The construction industry is in the midst of a growing labor shortage. Just this month I’ve run across a half dozen local news reports of construction worker shortages across the country. Construction firms in Phoenix, AZ; Bradenton and Sarasota, FL; Long Island, NY and the Lowcountry of South Carolina, which includes Charleston, are having difficulties finding enough skilled workers to meet demand. These aren’t isolated events. Every month you’re bound to find new reports of areas feeling the pinch.
It’s not a new story either. Reports of a looming skilled worker shortage go back to when the construction industry was starting its recovery from the Great Recession. Places like Arizona, Florida and Texas were already starting to feel the crunch near the end of 2012. As the economic recovery progressed and construction activity increased, it became apparent that many of those workers were not coming back.
For the past few years, a number of corporations and industry associations involved in the construction industry have been calling for reforms and reauthorization of the Carl D. Perkins Career and Technical Education Improvement Act of 2006 aimed at increasing quality technical education to bolster the economy. Reauthorization of the Perkins Act is key in providing enough students with the skills needed to meet the needs of industries like construction and manufacturing.
In July, the House Education and Workforce Committee passed the Strengthening Career and Technical Education for the 21st Century Act (H.R. 5587) with a unanimous vote of 37-0. One of the key provisions includes partnering with industries to align career and technical education programs with in-demand jobs. Other components of the bill include incentivizing programs for attaining industry-recognized certifications and to incorporate work-based learning with dual enrollment in postsecondary education or training. All of these are of significant importance to a construction industry poised to add close to a million jobs over the next decade.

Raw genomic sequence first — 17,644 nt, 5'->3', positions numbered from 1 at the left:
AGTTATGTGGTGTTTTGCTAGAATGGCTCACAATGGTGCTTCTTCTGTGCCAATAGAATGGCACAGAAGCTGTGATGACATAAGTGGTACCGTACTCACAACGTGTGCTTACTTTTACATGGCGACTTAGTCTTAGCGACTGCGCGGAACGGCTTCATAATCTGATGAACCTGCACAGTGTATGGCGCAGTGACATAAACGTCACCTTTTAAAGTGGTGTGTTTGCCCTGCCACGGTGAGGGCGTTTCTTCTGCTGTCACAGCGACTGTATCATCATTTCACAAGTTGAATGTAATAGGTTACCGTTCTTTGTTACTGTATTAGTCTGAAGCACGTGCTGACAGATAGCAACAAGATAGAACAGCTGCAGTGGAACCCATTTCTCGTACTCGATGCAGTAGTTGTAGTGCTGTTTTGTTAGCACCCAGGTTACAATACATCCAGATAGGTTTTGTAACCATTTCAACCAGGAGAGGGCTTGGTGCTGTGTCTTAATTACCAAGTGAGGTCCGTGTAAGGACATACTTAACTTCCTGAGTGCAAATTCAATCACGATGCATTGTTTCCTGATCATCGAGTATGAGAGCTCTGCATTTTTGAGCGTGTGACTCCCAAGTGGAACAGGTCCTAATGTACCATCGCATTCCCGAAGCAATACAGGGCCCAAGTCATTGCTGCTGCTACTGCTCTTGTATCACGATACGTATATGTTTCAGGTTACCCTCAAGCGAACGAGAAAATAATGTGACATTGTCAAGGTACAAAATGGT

Another bill, the Critical Thinking, Collaboration, Communication, and Creativity for Careers Act, or the Four C’s for Careers Act (H.R. 5663), was also introduced last month. One of the sponsors of the bill, Rep. Ryan Costello (R-PA), had this to say, “This legislation involves the active participation and feedback of the industries that need workers, and we have customized it to help future employees gain the skills necessary to be career-ready. We are very excited about it.” The Senate Health, Education, Labor and Pensions Committee is also working on a Perkins reauthorization bill which hopefully will be introduced when they return from their summer recess next month.
The construction industry lost around 2.3 million jobs during the downturn. Between 2011 and the end of 2015, the construction industry has added back only 1.13 million of those jobs. Despite growing reports of skilled labor shortages, the construction industry as a whole was adding jobs at a healthy pace. In 2013, 211,000 jobs were added and the industry added 362,000 jobs in 2014 according to the Bureau of Labor Statistics (BLS). In 2015 another 296,000 jobs were added.
So far this year, the construction industry has only added 55,000 jobs, having shed jobs in April, May and June. Even in July when construction employment increased by 14,000 jobs nationwide, the Associated General Contractors (AGC) reported that it declined in 27 states and remained flat in Alaska for the month.
In a previous post, we discussed How Construction Companies Can Beat a Growing Labor Shortage. That article focused on how employers can set themselves apart for the increasing competition to attract the best workers as well as some programs geared toward attracting the younger generation to consider careers in construction. There’s no “magic bullet” to solving the labor shortage. It’s going to take a multitude of solutions and approaches working in concert with each other to create a pipeline of workers to meet the growing demands of construction for the next 10, 20 or 30 years.